Nisa explains the “second-half syndrome.”
As president of LED Lighting Technologies, Dr. M. Nisa Khan consults in the solid-state lighting industry and educates consumers about LED lighting. She has a bachelor’s degree in physics and mathematics, and master’s and Ph.D. degrees in electrical engineering. Email her at email@example.com.
Popularity begets popularity. Particularly today, because of the countless electronic communication systems that quickly dispatch popular news and information across the globe. Ask Tiger Woods. Today, the news travels – and aggrandizes – quickly.
In the scientific arena, popularity describes a matter, concept or idea that races across a given field, and later, perhaps, the nation or world. However, with science, a rise in popularity does not indicate a rise in validity.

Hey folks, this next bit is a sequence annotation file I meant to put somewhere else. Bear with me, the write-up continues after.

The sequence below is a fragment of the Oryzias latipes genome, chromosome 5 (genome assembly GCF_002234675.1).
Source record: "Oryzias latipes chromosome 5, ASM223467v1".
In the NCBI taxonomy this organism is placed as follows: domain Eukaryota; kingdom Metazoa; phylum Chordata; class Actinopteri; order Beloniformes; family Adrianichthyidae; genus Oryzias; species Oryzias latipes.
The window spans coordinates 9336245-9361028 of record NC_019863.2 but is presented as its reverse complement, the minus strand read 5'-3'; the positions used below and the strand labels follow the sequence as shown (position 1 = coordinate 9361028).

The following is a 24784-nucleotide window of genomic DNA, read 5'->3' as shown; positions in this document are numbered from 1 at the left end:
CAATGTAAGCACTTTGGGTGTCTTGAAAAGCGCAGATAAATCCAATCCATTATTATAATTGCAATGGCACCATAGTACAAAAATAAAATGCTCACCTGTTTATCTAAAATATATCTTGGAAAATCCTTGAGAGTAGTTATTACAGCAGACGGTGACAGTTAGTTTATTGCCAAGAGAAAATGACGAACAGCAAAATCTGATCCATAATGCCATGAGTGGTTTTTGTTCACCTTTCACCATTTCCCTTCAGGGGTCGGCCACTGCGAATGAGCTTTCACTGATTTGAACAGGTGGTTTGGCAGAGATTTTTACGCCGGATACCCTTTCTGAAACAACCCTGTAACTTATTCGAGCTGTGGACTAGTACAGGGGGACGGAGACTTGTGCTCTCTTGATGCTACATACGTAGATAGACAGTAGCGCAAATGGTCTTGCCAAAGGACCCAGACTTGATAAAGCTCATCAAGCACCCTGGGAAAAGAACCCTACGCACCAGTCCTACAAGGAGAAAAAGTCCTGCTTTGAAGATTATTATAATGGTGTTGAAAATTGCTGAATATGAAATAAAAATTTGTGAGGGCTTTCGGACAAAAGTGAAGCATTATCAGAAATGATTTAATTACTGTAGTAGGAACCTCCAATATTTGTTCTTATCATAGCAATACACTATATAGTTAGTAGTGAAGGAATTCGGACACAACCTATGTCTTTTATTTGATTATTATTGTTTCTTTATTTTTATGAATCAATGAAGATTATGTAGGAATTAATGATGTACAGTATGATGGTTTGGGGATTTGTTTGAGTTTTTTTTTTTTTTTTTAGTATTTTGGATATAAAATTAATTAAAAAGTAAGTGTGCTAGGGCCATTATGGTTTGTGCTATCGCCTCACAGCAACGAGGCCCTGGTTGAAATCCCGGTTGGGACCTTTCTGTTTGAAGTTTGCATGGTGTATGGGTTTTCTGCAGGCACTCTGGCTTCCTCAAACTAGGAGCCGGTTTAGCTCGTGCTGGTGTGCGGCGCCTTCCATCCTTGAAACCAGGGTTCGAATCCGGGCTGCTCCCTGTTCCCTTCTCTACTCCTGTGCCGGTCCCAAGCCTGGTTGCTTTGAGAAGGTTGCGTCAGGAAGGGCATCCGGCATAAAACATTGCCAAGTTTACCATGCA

For example, when a colleague recently remarked that LEDs last forever, I lightheartedly, but truthfully said only half will last a portion of forever. My reason? Lighting-industry professionals comprehend that a specific lamp series may be publicized to have a three-year life, but also recognize that only half the lamps are expected to last that long. The remainder may last only a fraction of three years. Some call this the “second-half” syndrome.
The “LED lamps operate interminably or almost forever” belief unfurls because casual observers read LED manufacturers’ claims of 100,000-hour lifespan. Unfortunately, such claims and beliefs have become popular, but nothing could be further from the truth. A classic fallibility example is the partially darkened, LED-arrayed, traffic lights we sometimes see.
Too often, the “second-half” failure syndrome frustrates signage and luminaire makers, especially if the lamps burn out within months or days of installation.
If prosaic traffic-signal LEDs experience lifespan problems, what can we expect from modern, but not-so-well-tested LEDs, especially the much-lauded, white ones?
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